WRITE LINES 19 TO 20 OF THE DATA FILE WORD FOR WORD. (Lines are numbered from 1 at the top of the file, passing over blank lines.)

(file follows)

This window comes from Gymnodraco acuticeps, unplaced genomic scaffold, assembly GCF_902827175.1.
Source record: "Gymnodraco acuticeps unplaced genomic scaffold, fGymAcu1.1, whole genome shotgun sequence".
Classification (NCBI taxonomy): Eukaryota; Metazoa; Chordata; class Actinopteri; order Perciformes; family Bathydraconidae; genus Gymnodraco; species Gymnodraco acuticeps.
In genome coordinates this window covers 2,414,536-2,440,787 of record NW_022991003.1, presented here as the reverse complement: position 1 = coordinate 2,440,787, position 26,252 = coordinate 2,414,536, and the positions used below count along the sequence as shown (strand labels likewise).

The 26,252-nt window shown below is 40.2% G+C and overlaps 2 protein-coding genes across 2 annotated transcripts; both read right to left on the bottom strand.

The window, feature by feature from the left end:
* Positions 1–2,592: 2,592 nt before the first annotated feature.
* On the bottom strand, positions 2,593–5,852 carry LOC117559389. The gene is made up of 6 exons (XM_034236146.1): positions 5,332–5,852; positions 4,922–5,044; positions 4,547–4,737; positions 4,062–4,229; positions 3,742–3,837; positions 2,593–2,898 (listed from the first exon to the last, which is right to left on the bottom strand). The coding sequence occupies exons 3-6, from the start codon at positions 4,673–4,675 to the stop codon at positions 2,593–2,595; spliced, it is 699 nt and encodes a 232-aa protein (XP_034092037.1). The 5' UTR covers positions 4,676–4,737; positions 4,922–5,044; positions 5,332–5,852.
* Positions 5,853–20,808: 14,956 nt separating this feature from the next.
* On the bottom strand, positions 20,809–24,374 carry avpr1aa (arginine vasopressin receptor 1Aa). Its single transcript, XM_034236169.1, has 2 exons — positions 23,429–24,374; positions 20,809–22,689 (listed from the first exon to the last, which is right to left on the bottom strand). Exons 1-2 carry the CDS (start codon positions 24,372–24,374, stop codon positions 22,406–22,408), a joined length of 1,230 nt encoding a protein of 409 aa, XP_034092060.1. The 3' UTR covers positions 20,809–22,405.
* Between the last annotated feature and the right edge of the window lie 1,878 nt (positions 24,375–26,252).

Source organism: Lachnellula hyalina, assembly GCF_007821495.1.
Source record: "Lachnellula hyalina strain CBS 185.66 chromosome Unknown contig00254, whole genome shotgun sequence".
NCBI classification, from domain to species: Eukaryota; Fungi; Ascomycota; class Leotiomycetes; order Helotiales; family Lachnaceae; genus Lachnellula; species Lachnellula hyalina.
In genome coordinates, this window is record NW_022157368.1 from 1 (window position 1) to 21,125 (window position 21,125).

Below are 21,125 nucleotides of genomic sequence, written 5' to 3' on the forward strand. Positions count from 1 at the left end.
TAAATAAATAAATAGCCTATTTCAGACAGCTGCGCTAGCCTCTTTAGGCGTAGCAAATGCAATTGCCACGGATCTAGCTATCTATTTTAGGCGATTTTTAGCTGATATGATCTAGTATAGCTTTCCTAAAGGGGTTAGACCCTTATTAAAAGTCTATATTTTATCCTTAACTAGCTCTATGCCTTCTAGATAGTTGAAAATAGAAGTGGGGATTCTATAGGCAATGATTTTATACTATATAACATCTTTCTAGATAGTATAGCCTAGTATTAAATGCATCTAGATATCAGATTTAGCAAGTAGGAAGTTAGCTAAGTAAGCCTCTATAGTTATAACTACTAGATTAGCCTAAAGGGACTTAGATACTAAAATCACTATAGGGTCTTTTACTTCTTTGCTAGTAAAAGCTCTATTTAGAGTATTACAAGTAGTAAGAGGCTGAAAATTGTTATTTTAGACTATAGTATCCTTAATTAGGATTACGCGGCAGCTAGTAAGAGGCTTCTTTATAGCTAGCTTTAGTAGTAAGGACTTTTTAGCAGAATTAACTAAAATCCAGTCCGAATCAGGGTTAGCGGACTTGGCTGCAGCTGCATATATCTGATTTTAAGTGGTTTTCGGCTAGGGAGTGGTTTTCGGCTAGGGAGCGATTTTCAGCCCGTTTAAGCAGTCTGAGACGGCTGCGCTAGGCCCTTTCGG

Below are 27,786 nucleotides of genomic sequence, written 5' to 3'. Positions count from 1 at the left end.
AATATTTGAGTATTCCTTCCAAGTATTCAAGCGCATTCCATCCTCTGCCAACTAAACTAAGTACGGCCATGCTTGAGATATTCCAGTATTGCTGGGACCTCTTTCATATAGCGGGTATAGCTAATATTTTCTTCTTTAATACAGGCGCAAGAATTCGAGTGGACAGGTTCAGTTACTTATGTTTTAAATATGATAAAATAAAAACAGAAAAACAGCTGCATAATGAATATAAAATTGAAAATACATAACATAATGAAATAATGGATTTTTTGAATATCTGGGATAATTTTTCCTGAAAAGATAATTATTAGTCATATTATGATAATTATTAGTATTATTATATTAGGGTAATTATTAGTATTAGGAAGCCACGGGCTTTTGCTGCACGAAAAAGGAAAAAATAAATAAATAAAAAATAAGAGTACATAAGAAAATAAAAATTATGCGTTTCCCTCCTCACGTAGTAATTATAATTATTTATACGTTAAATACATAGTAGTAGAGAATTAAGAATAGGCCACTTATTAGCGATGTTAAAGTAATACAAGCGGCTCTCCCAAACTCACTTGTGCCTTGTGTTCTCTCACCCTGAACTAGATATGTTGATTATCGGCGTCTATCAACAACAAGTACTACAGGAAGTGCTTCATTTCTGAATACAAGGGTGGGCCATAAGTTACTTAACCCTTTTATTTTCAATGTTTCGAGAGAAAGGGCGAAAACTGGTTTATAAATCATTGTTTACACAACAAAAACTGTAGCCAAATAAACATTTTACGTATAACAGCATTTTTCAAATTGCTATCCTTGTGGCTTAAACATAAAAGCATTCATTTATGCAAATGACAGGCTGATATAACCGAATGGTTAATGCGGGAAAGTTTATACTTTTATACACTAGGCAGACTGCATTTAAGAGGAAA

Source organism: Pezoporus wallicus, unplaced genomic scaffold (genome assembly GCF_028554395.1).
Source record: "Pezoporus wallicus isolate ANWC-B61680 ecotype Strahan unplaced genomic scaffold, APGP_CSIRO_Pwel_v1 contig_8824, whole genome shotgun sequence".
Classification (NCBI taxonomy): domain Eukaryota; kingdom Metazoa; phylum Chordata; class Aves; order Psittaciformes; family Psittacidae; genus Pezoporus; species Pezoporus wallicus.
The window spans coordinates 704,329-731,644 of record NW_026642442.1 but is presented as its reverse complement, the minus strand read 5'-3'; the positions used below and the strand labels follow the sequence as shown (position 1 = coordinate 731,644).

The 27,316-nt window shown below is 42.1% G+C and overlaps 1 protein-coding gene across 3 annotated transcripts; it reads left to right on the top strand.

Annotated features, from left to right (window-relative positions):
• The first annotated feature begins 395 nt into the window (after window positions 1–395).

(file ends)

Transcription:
AATATTTGAGTATTCCTTCCAAGTATTCAAGCGCATTCCATCCTCTGCCAACTAAACTAAGTACGGCCATGCTTGAGATATTCCAGTATTGCTGGGACCTCTTTCATATAGCGGGTATAGCTAATATTTTCTTCTTTAATACAGGCGCAAGAATTCGAGTGGACAGGTTCAGTTACTTATGTTTTAAATATGATAAAATAAAAACAGAAAAACAGCTGCATAATGAATATAAAATTGAAAATACATAACATAATGAAATAATGGATTTTTTGAATATCTGGGATAATTTTTCCTGAAAAGATAATTATTAGTCATATTATGATAATTATTAGTATTATTATATTAGGGTAATTATTAGTATTAGGAAGCCACGGGCTTTTGCTGCACGAAAAAGGAAAAAATAAATAAATAAAAAATAAGAGTACATAAGAAAATAAAAATTATGCGTTTCCCTCCTCACGTAGTAATTATAATTATTTATACGTTAAATACATAGTAGTAGAGAATTAAGAATAGGCCACTTATTAGCGATGTTAAAGTAATACAAGCGGCTCTCCCAAACTCACTTGTGCCTTGTGTTCTCTCACCCTGAACTAGATATGTTGATTATCGGCGTCTATCAACAACAAGTACTACAGGAAGTGCTTCATTTCTGAATACAAGGGTGGGCCATAAGTTACTTAACCCTTTTATTTTCAATGTTTCGAGAGAAAGGGCGAAAACTGGTTTATAAATCATTGTTTACACAACAAAAACTGTAGCCAAATAAACATTTTACGTATAACAGCATTTTTCAAATTGCTATCCTTGTGGCTTAAACATAAAAGCATTCATTTATGCAAATGACAGGCTGATATAACCGAATGGTTAATGCGGGAAAGTTTATACTTTTATACACTAGGCAGACTGCATTTAAGAGGAAA

Source organism: Pezoporus wallicus, unplaced genomic scaffold (genome assembly GCF_028554395.1).